If a yellow hand shows up it means you can take the item or interact with it. The only quibble here is a lot of times you need to move in closer to an item that has an open circle on it to get the yellow hand to show up. I made this mistake early on, assuming an item was just an “examine”, which caused some unexpected backtracking. There is a cool map/journal feature in “Argonauts”. Circles of interest are placed on your map after you complete that area’s objectives. Clicking on them unfolds an awesome story segment that appears via hand drawings whereby segments are unveiled by fading in. Although it has an intriguing story that feels like a Greek mythology greatest hits collection, Argonus and the Gods of Stone impresses with a fresh setting and the transposition of the puzzle-adventure genre into the world of ancient gods and heroic characters. Playing through it can be frustrating at times, thanks to technical issues, and overall aimlessness, and puzzles that are made challenging by their dependence on hard to find objects and an inconsistent interface. With a bit more polish, focus and quality of life enhancements, Argonus and the Gods of Stone would impress all the more.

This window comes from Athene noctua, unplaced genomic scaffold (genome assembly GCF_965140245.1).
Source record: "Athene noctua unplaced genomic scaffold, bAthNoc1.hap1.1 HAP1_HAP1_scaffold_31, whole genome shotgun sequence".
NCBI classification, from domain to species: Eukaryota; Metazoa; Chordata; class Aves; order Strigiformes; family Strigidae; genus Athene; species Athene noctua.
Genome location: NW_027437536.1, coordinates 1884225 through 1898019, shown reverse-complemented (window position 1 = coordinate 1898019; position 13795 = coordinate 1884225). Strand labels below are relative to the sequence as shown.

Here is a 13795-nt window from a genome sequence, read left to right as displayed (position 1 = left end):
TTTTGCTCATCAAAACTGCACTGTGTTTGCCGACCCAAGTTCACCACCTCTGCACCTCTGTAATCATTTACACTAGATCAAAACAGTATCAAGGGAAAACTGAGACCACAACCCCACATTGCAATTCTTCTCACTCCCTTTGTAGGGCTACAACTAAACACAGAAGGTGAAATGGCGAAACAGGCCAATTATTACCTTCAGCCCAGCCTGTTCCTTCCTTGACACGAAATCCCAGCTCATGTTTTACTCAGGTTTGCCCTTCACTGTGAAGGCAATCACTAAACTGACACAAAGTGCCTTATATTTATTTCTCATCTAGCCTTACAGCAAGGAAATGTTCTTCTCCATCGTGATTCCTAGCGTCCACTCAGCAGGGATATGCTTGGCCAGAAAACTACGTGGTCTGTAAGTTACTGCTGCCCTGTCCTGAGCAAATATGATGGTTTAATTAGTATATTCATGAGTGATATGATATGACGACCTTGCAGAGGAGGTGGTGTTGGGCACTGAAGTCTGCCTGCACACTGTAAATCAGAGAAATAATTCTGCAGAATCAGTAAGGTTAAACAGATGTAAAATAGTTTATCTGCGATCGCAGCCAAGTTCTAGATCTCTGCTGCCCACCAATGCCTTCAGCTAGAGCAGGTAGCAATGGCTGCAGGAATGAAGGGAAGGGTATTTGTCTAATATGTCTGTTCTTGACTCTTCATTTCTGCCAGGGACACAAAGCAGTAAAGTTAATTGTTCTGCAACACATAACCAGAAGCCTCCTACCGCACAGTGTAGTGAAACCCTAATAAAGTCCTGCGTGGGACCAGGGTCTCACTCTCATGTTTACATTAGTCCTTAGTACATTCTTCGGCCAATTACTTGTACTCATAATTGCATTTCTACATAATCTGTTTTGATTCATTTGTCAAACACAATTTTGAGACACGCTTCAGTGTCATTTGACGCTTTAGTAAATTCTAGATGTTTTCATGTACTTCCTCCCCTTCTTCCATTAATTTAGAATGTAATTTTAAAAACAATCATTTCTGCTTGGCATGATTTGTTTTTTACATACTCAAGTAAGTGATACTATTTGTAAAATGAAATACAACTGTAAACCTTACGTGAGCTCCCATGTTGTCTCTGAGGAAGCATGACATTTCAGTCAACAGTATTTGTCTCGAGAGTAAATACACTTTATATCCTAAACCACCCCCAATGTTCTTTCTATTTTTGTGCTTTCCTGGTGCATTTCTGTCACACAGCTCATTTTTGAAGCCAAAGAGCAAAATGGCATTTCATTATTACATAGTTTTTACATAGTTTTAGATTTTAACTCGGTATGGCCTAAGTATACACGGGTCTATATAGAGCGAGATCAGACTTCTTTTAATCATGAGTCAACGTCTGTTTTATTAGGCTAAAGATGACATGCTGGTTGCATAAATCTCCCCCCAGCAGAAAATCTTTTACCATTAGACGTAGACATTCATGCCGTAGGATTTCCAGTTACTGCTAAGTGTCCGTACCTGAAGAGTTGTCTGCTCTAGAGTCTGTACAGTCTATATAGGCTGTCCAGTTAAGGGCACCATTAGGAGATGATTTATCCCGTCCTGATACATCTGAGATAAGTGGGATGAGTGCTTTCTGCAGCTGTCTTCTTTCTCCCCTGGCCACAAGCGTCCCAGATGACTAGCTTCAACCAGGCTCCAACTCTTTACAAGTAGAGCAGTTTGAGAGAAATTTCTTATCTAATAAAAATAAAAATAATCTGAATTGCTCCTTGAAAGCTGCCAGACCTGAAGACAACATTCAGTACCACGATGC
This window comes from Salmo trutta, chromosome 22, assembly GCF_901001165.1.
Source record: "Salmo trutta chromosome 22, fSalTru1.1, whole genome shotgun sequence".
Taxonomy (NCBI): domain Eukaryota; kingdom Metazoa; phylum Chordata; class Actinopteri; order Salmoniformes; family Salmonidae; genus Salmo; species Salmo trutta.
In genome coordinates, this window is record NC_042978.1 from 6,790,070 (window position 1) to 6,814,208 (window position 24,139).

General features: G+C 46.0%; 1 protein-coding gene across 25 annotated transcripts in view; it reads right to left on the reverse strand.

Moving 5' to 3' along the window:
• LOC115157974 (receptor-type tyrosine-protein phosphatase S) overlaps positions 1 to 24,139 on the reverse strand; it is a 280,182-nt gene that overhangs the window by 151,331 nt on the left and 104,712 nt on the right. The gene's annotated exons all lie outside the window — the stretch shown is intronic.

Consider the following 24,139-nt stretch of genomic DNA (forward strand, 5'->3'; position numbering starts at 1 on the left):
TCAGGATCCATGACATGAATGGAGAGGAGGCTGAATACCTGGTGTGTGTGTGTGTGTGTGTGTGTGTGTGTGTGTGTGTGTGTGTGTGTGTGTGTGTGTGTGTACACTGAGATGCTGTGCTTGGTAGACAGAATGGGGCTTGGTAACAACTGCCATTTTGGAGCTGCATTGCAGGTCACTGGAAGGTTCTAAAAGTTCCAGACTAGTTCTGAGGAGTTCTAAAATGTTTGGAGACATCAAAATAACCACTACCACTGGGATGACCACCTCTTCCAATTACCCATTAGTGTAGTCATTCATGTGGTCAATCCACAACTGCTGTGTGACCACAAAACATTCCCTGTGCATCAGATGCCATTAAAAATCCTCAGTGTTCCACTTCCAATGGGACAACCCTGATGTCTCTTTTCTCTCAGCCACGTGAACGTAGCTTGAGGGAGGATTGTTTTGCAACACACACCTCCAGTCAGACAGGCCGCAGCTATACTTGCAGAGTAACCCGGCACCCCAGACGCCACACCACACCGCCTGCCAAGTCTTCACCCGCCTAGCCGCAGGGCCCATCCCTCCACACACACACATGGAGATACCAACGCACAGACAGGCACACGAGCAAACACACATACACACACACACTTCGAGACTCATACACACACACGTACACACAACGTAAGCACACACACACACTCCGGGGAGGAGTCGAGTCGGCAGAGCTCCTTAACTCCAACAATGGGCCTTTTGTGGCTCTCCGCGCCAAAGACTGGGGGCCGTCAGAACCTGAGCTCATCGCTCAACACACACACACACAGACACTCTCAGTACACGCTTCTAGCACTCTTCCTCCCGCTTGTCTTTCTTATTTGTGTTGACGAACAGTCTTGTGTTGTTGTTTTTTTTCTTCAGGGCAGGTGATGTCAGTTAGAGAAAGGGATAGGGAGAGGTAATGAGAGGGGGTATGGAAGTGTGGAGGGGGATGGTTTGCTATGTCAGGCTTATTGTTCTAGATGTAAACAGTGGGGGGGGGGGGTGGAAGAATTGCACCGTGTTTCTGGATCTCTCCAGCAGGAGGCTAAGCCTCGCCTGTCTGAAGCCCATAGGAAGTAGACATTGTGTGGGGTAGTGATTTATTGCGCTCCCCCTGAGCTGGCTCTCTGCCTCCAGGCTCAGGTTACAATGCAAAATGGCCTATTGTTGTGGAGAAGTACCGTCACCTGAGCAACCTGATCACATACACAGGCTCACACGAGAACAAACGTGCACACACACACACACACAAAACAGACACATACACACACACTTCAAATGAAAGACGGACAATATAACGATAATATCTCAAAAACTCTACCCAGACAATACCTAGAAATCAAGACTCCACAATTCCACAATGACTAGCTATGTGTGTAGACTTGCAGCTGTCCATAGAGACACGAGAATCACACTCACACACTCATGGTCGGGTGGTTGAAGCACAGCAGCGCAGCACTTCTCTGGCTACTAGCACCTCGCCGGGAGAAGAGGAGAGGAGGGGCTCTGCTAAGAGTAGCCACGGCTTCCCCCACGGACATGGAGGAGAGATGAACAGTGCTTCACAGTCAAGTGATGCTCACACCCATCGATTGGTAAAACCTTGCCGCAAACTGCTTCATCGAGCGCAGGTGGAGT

I very much enjoyed my time with it other than the occasionally hidden object aspect which acted as a number of speed bumps along the way and kept this from being a near-perfect title. I would still recommend it to anyone interested in an adventure game that isn’t going to challenge them too much as long as they’re fine with the lack of combat and the aforementioned hidden object element. However, I would boost that up to highly recommending this to anyone who enjoys Greek mythology and would enjoy a nice, mostly casual romp through a great story and setting. Despite all the first grade humor that permeates the dialogues (or maybe – thanks to it?) the Estonians offered us – the Western civilization – a hard pill to swallow. And – as consumers – swallow it we should. I guarantee that by doing it you will forget everything else that has happened in the RPG genre during the last years. And you will not regret it